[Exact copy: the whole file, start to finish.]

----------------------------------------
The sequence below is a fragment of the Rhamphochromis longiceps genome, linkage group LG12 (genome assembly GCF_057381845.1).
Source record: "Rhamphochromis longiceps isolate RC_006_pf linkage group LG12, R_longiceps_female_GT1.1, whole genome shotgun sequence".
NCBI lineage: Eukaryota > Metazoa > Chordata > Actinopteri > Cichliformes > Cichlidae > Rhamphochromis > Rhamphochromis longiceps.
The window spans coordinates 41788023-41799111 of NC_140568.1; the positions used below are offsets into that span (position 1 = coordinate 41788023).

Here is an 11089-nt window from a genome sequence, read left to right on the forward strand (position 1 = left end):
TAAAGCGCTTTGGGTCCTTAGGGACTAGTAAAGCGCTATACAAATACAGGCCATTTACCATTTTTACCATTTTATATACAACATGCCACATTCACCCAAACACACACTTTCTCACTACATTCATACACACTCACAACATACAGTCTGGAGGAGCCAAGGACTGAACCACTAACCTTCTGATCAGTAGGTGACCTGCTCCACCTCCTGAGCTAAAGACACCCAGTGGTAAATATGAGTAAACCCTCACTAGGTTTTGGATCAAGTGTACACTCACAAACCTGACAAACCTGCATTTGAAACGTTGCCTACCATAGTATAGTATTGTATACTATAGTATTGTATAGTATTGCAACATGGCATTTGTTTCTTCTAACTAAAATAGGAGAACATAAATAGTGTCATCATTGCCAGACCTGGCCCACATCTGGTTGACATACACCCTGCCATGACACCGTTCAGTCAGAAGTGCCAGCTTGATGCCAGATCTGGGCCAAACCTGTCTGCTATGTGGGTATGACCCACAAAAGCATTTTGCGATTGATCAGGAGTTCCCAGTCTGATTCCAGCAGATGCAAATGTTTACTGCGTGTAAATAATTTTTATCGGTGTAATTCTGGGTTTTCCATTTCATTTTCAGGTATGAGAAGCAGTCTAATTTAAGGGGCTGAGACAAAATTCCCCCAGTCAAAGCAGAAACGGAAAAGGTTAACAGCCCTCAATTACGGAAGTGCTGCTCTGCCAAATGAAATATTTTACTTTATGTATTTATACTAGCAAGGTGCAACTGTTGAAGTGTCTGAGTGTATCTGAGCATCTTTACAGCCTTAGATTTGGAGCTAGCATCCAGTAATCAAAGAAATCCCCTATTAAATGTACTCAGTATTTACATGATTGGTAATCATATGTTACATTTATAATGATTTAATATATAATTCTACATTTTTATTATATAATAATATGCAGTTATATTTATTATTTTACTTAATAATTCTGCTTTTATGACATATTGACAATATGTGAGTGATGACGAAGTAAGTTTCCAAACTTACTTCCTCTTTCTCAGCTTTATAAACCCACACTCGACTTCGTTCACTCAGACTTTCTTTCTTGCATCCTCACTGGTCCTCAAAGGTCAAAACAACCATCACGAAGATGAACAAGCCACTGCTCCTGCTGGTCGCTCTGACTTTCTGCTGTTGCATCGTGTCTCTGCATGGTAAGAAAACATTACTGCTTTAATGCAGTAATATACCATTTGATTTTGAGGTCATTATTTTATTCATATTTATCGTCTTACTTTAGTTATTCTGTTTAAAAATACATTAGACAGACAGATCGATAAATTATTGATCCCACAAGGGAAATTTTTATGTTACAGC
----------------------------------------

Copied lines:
The sequence below is a fragment of the Rhamphochromis longiceps genome, linkage group LG12 (genome assembly GCF_057381845.1).
Source record: "Rhamphochromis longiceps isolate RC_006_pf linkage group LG12, R_longiceps_female_GT1.1, whole genome shotgun sequence".
NCBI lineage: Eukaryota > Metazoa > Chordata > Actinopteri > Cichliformes > Cichlidae > Rhamphochromis > Rhamphochromis longiceps.
The window spans coordinates 41788023-41799111 of NC_140568.1; the positions used below are offsets into that span (position 1 = coordinate 41788023).

Here is an 11089-nt window from a genome sequence, read left to right on the forward strand (position 1 = left end):
TAAAGCGCTTTGGGTCCTTAGGGACTAGTAAAGCGCTATACAAATACAGGCCATTTACCATTTTTACCATTTTATATACAACATGCCACATTCACCCAAACACACACTTTCTCACTACATTCATACACACTCACAACATACAGTCTGGAGGAGCCAAGGACTGAACCACTAACCTTCTGATCAGTAGGTGACCTGCTCCACCTCCTGAGCTAAAGACACCCAGTGGTAAATATGAGTAAACCCTCACTAGGTTTTGGATCAAGTGTACACTCACAAACCTGACAAACCTGCATTTGAAACGTTGCCTACCATAGTATAGTATTGTATACTATAGTATTGTATAGTATTGCAACATGGCATTTGTTTCTTCTAACTAAAATAGGAGAACATAAATAGTGTCATCATTGCCAGACCTGGCCCACATCTGGTTGACATACACCCTGCCATGACACCGTTCAGTCAGAAGTGCCAGCTTGATGCCAGATCTGGGCCAAACCTGTCTGCTATGTGGGTATGACCCACAAAAGCATTTTGCGATTGATCAGGAGTTCCCAGTCTGATTCCAGCAGATGCAAATGTTTACTGCGTGTAAATAATTTTTATCGGTGTAATTCTGGGTTTTCCATTTCATTTTCAGGTATGAGAAGCAGTCTAATTTAAGGGGCTGAGACAAAATTCCCCCAGTCAAAGCAGAAACGGAAAAGGTTAACAGCCCTCAATTACGGAAGTGCTGCTCTGCCAAATGAAATATTTTACTTTATGTATTTATACTAGCAAGGTGCAACTGTTGAAGTGTCTGAGTGTATCTGAGCATCTTTACAGCCTTAGATTTGGAGCTAGCATCCAGTAATCAAAGAAATCCCCTATTAAATGTACTCAGTATTTACATGATTGGTAATCATATGTTACATTTATAATGATTTAATATATAATTCTACATTTTTATTATATAATAATATGCAGTTATATTTATTATTTTACTTAATAATTCTGCTTTTATGACATATTGACAATATGTGAGTGATGACGAAGTAAGTTTCCAAACTTACTTCCTCTTTCTCAGCTTTATAAACCCACACTCGACTTCGTTCACTCAGACTTTCTTTCTTGCATCCTCACTGGTCCTCAAAGGTCAAAACAACCATCACGAAGATGAACAAGCCACTGCTCCTGCTGGTCGCTCTGACTTTCTGCTGTTGCATCGTGTCTCTGCATGGTAAGAAAACATTACTGCTTTAATGCAGTAATATACCATTTGATTTTGAGGTCATTATTTTATTCATATTTATCGTCTTACTTTAGTTATTCTGTTTAAAAATACATTAGACAGACAGATCGATAAATTATTGATCCCACAAGGGAAATTTTTATGTTACAGC